System innovation and transition

Innovation has long been recognised as a powerful force for social and economic change – and one that continuously produces winners and losers.

Innovations of the past, especially those since the Industrial Revolution, have enhanced many lives. But the benefits of innovation have not been distributed equally among the world’s population, and have placed the planet’s resources under ever-increasing pressures.

We must now address these challenges.

Incremental innovations, such as increasingly efficient cars or eco-friendly consumer products, may have a short-term positive effect.

However, achieving truly sustainable production and consumption at the societal level will require major socio-technical changes to energy, mobility and food systems - and the industries, technologies, markets, government policies, everyday practices, social movements and cultural beliefs that comprise them.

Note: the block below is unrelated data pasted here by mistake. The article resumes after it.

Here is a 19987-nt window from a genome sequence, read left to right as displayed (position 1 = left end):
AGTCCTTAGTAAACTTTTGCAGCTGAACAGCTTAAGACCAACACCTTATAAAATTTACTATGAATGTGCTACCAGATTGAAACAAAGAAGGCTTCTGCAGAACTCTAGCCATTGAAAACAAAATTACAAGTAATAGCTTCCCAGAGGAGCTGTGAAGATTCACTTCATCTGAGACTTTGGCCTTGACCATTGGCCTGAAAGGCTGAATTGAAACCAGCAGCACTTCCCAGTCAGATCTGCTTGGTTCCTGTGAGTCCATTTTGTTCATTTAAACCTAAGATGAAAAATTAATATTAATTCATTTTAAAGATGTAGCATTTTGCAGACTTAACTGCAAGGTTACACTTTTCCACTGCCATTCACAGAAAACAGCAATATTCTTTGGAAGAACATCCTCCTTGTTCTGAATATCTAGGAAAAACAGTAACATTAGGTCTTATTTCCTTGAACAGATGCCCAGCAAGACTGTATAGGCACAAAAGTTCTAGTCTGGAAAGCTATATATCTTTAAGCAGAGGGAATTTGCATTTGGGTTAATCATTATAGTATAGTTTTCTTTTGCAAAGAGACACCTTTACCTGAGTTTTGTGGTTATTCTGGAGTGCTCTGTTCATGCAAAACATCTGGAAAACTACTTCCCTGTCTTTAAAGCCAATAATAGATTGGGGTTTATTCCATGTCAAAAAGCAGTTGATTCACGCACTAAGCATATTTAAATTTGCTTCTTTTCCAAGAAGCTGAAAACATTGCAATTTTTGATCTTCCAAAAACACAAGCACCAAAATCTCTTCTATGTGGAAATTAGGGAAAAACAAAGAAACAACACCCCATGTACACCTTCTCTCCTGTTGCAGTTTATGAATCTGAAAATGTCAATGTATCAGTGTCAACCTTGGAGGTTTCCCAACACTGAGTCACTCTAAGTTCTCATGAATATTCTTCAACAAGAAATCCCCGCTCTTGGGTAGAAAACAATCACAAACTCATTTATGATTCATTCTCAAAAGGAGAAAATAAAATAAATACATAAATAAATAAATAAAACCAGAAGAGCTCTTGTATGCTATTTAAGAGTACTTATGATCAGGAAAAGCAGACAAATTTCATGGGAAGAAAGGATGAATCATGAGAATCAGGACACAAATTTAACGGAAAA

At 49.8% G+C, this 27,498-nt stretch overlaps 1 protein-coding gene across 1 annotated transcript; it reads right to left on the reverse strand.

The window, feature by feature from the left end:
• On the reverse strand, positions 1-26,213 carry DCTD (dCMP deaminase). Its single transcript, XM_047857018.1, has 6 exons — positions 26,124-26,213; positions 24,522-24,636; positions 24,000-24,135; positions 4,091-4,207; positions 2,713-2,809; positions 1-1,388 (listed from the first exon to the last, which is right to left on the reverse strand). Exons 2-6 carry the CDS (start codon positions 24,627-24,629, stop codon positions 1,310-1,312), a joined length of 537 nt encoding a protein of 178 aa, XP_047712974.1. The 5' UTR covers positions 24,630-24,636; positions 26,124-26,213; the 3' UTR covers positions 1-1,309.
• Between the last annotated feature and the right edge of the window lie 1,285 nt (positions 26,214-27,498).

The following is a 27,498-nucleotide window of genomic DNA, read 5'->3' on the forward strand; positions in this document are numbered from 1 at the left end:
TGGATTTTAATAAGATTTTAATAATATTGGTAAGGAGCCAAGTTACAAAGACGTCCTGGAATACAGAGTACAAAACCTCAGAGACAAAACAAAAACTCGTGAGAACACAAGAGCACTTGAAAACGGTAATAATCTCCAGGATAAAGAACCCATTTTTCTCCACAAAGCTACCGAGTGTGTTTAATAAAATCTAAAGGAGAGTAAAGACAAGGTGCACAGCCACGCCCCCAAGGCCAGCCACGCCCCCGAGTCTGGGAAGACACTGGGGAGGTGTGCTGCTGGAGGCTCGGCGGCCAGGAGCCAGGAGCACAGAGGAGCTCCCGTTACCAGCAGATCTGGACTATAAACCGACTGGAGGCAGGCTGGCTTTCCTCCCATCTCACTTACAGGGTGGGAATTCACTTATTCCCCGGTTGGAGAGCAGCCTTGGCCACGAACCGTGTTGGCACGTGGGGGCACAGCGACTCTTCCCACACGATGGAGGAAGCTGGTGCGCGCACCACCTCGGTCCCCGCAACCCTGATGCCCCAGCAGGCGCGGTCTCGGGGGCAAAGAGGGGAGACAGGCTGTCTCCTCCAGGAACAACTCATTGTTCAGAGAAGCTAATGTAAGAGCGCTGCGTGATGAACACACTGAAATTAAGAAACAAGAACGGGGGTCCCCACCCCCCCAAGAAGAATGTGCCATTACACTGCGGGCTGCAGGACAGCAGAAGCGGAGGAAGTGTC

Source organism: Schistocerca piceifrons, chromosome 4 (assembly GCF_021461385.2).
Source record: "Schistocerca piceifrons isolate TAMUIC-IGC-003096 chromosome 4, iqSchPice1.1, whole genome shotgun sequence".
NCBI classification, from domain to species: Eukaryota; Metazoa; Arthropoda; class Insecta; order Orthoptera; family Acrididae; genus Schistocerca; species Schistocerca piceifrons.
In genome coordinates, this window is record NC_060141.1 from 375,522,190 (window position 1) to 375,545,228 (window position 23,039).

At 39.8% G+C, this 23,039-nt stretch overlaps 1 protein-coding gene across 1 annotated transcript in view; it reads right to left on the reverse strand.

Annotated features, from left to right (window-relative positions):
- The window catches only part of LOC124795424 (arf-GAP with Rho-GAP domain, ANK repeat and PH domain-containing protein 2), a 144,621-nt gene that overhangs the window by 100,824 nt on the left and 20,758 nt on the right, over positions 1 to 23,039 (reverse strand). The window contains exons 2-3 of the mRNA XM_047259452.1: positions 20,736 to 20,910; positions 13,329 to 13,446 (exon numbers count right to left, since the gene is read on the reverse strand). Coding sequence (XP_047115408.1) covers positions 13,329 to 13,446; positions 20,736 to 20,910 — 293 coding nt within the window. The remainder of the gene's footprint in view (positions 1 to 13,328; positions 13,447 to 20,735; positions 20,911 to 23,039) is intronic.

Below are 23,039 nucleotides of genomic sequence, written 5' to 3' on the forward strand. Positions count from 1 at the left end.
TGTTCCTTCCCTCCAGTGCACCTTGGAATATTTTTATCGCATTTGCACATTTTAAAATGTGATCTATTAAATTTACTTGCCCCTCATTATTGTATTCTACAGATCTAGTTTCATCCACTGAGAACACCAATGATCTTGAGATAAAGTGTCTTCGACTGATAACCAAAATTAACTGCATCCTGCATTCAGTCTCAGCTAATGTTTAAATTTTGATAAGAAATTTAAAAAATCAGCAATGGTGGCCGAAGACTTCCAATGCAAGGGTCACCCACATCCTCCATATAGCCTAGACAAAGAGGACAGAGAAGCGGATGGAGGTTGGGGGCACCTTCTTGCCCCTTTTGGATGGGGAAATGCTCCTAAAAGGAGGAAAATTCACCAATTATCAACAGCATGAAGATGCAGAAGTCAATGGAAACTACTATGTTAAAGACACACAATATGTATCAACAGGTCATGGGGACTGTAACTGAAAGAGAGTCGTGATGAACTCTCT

Our aims

We focus on understanding how these transitions come about and how they might be accelerated. This involves studying:

  • technological, social and business model innovations
  • the role of government
  • the strategies and actions of those involved in promoting or resisting innovations
  • the ways in which new innovations shape and are absorbed into the practices of everyday life.